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24 Ways to Save Endangered Wild Animals From Extinction

Many valuable animals are endangered in the wild and face extinction. When you think about animals becoming extinct, you think about dinosaurs and times long past. But we are living right now in the middle of a major threat to the animal population of the planet. Many familiar animals are becoming scarce and may very well disappear from the face of the earth.

Richard Leakey called it ďThe Sixth Extinction.Ē The Sixth Extinction of wild animals is a fast moving threat to the survival of wildlife everywhere. Many scientists think that during the next thirty years as many as one-fifth of all species living today will become extinct. What makes it even worse is that humans are the primary cause of it. Below you'll find a list of 24 things you can do to help save endangered wild animals from extinction.

Extinction has been going on since life began on earth, whenever climate changes and natural selection made life difficult for some species. For example, dinosaurs, mammoths, and saber-toothed tigers all became extinct long ago. More recently, the dodo bird and the sea mink also have disappeared. But today, extinction is happening faster than ever before.
Animals are the great voteless and voiceless majority who can only survive with our help. Ė Gerald Durrell, famous zoologist

Why Do Wild Animals Become Extinct?

Bengal Tiger
Endangered Wild Bengal Tiger
When a species cannot survive or reproduce in its environment, and it cannot move on to a more favorable environment, it dies out and becomes extinct. Extinction of a species may be caused by natural conditions. But humans can cause extinction of a species by disturbing the balance of nature that animals depend upon. Humans have destroyed wild animal habitats, cleared land, harvested forest wood, brought pollution and disease, over-hunted the animals, contaminated their food and water sources, and introduced new species who prey on the animals and compete for food.

All things are interconnected in the circle of life. All living species, including people, depend on other species for survival. When we lose one species, it affects another and then another, like a row of dominoes toppling over. For example, the ocean-living shortnose sturgeon is endangered. Every spring, the sturgeon heads inland to spawn in the rivers of the eastern seaboard states. If the shortnose sturgeon becomes extinct, all of the wild animals that rely on it for food will also suffer and may become threatened or endangered.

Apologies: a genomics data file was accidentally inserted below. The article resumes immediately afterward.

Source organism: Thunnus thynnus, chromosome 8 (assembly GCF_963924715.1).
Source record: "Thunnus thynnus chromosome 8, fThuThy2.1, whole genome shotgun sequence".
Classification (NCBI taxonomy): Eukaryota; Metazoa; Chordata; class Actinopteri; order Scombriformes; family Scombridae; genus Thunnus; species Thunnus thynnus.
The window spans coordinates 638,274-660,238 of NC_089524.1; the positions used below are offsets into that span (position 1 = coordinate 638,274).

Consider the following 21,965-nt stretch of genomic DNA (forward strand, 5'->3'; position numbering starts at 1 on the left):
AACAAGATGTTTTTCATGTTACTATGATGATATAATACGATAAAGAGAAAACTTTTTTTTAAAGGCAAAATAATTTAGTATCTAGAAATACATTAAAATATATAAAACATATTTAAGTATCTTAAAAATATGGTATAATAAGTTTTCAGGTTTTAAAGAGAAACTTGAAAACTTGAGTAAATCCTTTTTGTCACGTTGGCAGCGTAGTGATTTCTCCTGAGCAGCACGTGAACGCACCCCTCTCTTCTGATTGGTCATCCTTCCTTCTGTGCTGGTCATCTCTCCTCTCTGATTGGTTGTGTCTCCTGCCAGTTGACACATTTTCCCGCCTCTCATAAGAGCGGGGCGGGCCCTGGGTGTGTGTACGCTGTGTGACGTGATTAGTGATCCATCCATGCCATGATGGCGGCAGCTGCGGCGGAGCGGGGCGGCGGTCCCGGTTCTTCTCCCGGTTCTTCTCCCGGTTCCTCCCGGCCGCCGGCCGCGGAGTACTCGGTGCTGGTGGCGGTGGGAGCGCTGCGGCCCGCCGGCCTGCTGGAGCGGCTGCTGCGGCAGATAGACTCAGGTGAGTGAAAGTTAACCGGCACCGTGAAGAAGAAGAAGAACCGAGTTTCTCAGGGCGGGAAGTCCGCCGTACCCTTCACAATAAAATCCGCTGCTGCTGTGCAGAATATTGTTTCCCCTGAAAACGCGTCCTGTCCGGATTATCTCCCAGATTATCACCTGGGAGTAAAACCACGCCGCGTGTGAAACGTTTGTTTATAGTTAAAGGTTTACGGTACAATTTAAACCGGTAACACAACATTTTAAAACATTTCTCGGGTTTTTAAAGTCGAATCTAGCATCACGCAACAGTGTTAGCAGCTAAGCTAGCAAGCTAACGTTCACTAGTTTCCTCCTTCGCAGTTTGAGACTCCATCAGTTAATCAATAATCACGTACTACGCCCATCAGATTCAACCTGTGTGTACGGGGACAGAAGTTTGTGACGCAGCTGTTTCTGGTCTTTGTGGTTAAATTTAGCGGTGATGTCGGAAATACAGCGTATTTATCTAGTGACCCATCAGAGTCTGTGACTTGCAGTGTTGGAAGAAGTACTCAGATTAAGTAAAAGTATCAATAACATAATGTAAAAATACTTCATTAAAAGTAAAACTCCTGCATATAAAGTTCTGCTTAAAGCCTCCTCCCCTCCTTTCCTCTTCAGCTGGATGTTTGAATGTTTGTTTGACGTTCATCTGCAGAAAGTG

What Wild Animals Are in Danger

Monarch Butterfly
Endangered Monarch Butterfly
With diminished populations, these animals are becoming scarce and on the way to extinction. The African elephant is an intelligent animal with a legendary memory. They say an elephant never forgets. But the African elephant has been killed off for its ivory tusks. It has also lost much of its habitat, the grasslands and savannah of Africa. Half of the African elephant population was gone before we protected it with the global ban on ivory trade. It is still vulnerable.

The African lion is another spectacular animal that is endangered. Its homelands in Southern Africa are disturbed by wars and civil unrest. Other enemies are disease, trophy hunters and farmers protecting their livestock.

The White-Backed Vulture of India is not as photogenic as the lion, but it is critically endangered.. This bird of prey has been killed off by a drug called diclofenac that is used to treat sick livestock. Vultures are poisoned by the drug when they feed on animal carcasses. There are probably only a few thousand of this species still alive.

Lonesome George is the last Galapagos Pinta Island giant tortoise. Discovered in 1971, he lives in a research station, spending the rest of his 200-year lifespan as a solitary bachelor. His food source was the wild vegetation that was destroyed when humans introduced goats onto the Pinta Island. This species of tortoise will officially be extinct after Georgeís death. But itís not too late to protect the other unique species of the Galapagos Islands in Ecuador.

Tadpole Shrimp
Endangered Tadpole Shrimp
Youíve probably never seen a tadpole shrimp. But it is one of the oldest known species on earth. It existed over 200 million years ago, and it hasnít changed much from the early tadpole shrimp fossils we have found. It has been found in freshwater pools in four continents. Its lifespan is only two months or less. But the eggs can remain dormant for 20 years of drought and then hatch when the pools fill up with rainwater again. As one of the earliest known species, we donít want to lose the tadpole shrimp. After surviving 200 million years on this planet, the tadpole shrimp is now in danger of extinction.

The Bengal Tiger, a beautiful striped orange, black and white wild animal, is critically endangered. There are fewer than 30 animals still living in the wild. It is the ancestor of all modern tigers, but hunting and the destruction of its habitat are wiping out the species.

The Monarch Butterfly, recognized by its distinctive orange and black markings, is famous in North America for its long-distance migrations. Every autumn it flies to Mexico from the northeast U.S. As a caterpillar, its only food is the milkweed plant. But agricultural weed control also destroyed the milkweed and consequently threatened the monarch butterfly. The monarch population appears to have stabilized now, but you can contribute to its survival by planting milkweeds in your garden as host plants.

The Grand Cayman Blue Iguana is already critically endangered. These iguanas are found nowhere else in the world but on the Grand Cayman Island in the Caribbean. As the island becomes more densely populated by humans, our dogs, cats and automobiles are killing off the Big Blue. And, yes, these Iguanas are actually blue-skinned.